From the Desk of Joe Green: The Capacity for Courage

Joe Green is a retired high school English teacher from Minden, Nebraska. He annotated the new Bison Classic edition of A Cycle of the West by John G. Neihardt (August 2018).

 

The Capacity for Courage

When I retired from high school teaching, a student handed me this note: “Mr. Green, thank you for including John Neihardt’s Cycle of the West in senior English. When we read The Song of Three Friends [the first part of the Cycle], I wished I could have joined the Ashley-Henry men on their keelboat up the Missouri. Their journey taught them more about the land, the native people, and themselves than they could ever have imagined when they left St. Louis on that exciting April day! What adventures!”

This student’s euphoric response to Neihardt’s Cycle of the West pleases me, and I know that most of my other students felt the same way. Long after he graduated, Andrew Raun, now a professional journalist, also acknowledged the value of reading Neihardt’s Cycle: “Knowing Neihardt has made my life better these past ten years.” Kara Choquette, another Minden High graduate, echoed Raun:  “I really enjoyed it,” she wrote, “and I hope future students can come to know and love Neihardt as I did.”

Neihardt’s monumental epic poem sings the American West of the nineteenth century—from the 1822 Ashley-Henry expedition to the 1890 massacre at Wounded Knee. In a powerful iambic cadence, Neihardt tells five stirring stories: the first, of three young trappers whose friendship is destroyed by jealousy; the second, of Hugh Glass, left for dead by his companions and compelled to crawl for miles in search of revenge; the third, of the incomparable Jedediah Smith’s two overland journeys into the farthest regions of the West; the fourth, of the violent conflict between whites and Native Americans, culminating in the killing of the great Lakota warrior, Crazy Horse; and the fifth, of  the Messiah (Ghost Dance) Movement and the slaughter at Wounded Knee.

Thousands of readers already know Neihardt’s famous Black Elk Speaks, the story of the Oglala Lakota visionary who lived during the tumultuous years of the late nineteenth century. Not only does Black Elk share his remarkable vision of the unity of all life, but he presents a firsthand account of the clash between white and Native American cultures. A Cycle of the West, which Neihardt considered his best and most important work, also deserves a prominent place on readers’ bookshelves.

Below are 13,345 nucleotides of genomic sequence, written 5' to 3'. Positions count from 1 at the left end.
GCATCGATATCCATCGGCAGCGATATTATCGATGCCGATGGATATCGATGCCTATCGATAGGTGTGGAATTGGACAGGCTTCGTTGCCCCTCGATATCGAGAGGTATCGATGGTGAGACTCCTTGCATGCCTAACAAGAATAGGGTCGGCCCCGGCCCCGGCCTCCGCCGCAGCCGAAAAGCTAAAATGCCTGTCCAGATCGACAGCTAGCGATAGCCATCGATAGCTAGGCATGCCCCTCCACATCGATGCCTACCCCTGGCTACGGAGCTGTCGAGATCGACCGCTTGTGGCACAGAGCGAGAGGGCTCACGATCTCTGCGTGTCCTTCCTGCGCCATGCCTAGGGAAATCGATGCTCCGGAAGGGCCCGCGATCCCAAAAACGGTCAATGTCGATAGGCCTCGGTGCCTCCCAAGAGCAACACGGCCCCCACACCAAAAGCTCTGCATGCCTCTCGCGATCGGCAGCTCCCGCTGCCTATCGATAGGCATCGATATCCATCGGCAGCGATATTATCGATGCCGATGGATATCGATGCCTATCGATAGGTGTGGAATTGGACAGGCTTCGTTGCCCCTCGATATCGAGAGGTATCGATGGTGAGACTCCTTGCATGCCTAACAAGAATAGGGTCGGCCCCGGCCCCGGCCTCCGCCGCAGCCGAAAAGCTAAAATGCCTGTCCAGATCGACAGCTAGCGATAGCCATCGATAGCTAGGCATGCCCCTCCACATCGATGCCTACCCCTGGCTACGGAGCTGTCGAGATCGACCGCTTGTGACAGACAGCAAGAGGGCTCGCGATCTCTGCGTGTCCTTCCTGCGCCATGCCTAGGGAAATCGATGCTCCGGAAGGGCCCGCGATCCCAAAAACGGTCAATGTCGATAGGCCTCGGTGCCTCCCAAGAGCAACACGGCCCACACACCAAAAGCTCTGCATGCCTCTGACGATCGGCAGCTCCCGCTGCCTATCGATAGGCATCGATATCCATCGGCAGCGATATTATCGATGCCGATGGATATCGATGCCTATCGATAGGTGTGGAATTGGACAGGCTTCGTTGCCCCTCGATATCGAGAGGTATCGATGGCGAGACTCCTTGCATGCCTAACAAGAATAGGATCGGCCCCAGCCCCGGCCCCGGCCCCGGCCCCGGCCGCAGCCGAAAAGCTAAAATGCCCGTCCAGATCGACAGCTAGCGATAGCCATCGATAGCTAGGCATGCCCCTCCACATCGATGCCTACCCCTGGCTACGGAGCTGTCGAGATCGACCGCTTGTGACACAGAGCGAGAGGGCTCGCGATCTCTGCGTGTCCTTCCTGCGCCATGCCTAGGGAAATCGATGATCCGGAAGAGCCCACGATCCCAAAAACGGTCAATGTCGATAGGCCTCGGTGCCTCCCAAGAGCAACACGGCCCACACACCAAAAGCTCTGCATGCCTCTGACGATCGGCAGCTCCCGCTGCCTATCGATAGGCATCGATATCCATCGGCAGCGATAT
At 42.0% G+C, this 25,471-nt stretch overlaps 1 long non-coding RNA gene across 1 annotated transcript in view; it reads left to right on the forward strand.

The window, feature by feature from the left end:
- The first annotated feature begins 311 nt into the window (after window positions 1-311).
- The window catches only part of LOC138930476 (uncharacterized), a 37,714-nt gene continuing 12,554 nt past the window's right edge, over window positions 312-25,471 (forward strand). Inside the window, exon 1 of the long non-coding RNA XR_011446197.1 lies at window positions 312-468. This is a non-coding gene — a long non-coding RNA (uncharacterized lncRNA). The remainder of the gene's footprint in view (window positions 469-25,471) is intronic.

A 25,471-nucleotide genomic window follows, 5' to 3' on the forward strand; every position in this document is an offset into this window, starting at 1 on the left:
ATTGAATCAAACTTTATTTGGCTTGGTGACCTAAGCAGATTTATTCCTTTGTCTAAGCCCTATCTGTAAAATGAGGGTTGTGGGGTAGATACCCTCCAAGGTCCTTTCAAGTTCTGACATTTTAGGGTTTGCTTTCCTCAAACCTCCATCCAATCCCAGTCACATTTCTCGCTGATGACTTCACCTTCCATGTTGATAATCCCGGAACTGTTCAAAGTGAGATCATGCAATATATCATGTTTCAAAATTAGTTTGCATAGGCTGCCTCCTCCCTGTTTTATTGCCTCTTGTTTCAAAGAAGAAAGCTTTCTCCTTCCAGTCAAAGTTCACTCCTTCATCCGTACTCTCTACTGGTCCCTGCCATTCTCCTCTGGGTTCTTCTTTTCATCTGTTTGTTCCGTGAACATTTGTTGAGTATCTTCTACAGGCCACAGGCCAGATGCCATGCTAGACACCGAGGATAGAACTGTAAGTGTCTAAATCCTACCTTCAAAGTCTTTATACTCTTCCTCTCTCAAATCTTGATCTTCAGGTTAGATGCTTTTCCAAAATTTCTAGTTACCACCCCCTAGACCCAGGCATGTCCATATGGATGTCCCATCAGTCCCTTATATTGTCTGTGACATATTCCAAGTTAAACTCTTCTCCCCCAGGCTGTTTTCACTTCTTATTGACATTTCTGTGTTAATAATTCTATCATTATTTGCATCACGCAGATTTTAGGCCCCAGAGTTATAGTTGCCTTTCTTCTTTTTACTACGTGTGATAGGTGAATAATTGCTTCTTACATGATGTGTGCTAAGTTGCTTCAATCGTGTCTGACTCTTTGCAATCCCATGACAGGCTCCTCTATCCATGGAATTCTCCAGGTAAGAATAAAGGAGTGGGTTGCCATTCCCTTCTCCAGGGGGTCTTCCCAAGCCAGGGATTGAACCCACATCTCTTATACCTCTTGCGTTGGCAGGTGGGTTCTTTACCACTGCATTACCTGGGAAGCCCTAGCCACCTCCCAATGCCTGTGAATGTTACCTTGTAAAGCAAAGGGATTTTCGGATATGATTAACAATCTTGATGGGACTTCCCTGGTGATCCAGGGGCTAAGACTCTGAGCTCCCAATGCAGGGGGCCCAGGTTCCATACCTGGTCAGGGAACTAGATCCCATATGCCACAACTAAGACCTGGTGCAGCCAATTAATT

Admittedly, though, reading any epic poem is no easy task, and high school and college students, their teachers, and general readers may need help with some of Neihardt’s vocabulary and with his literary and historical references. The University of Nebraska Press is addressing this need by publishing a new annotated edition of Neihardt’s Cycle. This edition contains extensive, easy-to-use notes that make the poem accessible to all readers.

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The epic world of Neihardt’s Cycle of the West speaks to the complexities of human experience in the West. The same themes found in Homer, Milton, and Spenser appear throughout Neihardt’s poem: betrayal and love, expectation and disappointment, ignorance and knowledge, sorrow and joy, failure and success, to name but a few. Moreover, Neihardt populates his landscape with heroes—Mike Fink, Hugh Glass, Crazy Horse, Roman Nose, Jed Smith and dozens of others who played important roles in western history—but, like the heroes in all serious literature, Neihardt’s heroes are imperfect. Fink’s moral blindness leads to his death; obsessed with revenge, Hugh Glass fails to discover forgiveness until it is almost too late; for all his many strengths, even Jed Smith has moments of self-doubt; the courageous Crazy Horse finds himself caught between his desire to fight and his need to help his people; and Sitanka’s dream of a perfect world cannot prevent the massacre of his people. In the course of facing their imperfections, nearly all of Neihardt’s heroes reveal the human capacity for courage and love—the two virtues Neihardt considered indispensable. More than anything, Neihardt’s heroes transport us out of ourselves—and into ourselves—all the while revealing to us the ambiguous and exciting nature of human existence.

In O Pioneers! Willa Cather writes that “the history of every country begins in the heart of a man or a woman.” Neihardt knew this to be true, also. His Cycle of the West compels readers young and old to look into the very heart of American history from the perspective of a mature poet who knows that the best of history takes place, to use Neihardt’s words, in “that wilderness / the human heart.”

As Neihardt’s close friend Stanley Smith once said, “For these and many other reasons, Neihardt’s Cycle belongs on every bookshelf. Belongs in thunder!”

 

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